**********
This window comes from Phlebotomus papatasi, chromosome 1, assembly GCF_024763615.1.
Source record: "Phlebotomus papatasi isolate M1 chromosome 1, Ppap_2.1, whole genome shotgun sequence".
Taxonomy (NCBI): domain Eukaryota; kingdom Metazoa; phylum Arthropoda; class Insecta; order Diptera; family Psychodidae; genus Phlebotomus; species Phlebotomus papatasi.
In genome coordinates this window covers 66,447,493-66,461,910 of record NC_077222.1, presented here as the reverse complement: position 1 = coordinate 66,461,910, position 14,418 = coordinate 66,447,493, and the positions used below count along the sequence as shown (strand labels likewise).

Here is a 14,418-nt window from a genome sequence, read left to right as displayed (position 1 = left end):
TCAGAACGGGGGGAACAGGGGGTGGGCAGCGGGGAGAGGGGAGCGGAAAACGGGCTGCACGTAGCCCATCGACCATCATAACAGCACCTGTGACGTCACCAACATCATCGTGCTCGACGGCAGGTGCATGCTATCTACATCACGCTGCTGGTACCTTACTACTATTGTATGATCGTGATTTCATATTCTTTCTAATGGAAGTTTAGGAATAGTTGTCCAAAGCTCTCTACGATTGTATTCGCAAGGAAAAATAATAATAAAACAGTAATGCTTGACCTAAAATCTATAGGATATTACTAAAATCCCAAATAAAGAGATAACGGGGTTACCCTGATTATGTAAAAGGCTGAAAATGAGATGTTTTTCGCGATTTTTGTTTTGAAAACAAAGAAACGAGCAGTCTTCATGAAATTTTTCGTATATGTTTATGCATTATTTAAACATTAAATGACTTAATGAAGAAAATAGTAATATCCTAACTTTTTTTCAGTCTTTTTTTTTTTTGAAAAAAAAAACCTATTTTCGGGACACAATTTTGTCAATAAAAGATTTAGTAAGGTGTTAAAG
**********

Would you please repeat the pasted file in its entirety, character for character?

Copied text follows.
This window comes from Phlebotomus papatasi, chromosome 1, assembly GCF_024763615.1.
Source record: "Phlebotomus papatasi isolate M1 chromosome 1, Ppap_2.1, whole genome shotgun sequence".
Taxonomy (NCBI): domain Eukaryota; kingdom Metazoa; phylum Arthropoda; class Insecta; order Diptera; family Psychodidae; genus Phlebotomus; species Phlebotomus papatasi.
In genome coordinates this window covers 66,447,493-66,461,910 of record NC_077222.1, presented here as the reverse complement: position 1 = coordinate 66,461,910, position 14,418 = coordinate 66,447,493, and the positions used below count along the sequence as shown (strand labels likewise).

Here is a 14,418-nt window from a genome sequence, read left to right as displayed (position 1 = left end):
TCAGAACGGGGGGAACAGGGGGTGGGCAGCGGGGAGAGGGGAGCGGAAAACGGGCTGCACGTAGCCCATCGACCATCATAACAGCACCTGTGACGTCACCAACATCATCGTGCTCGACGGCAGGTGCATGCTATCTACATCACGCTGCTGGTACCTTACTACTATTGTATGATCGTGATTTCATATTCTTTCTAATGGAAGTTTAGGAATAGTTGTCCAAAGCTCTCTACGATTGTATTCGCAAGGAAAAATAATAATAAAACAGTAATGCTTGACCTAAAATCTATAGGATATTACTAAAATCCCAAATAAAGAGATAACGGGGTTACCCTGATTATGTAAAAGGCTGAAAATGAGATGTTTTTCGCGATTTTTGTTTTGAAAACAAAGAAACGAGCAGTCTTCATGAAATTTTTCGTATATGTTTATGCATTATTTAAACATTAAATGACTTAATGAAGAAAATAGTAATATCCTAACTTTTTTTCAGTCTTTTTTTTTTTTGAAAAAAAAAACCTATTTTCGGGACACAATTTTGTCAATAAAAGATTTAGTAAGGTGTTAAAG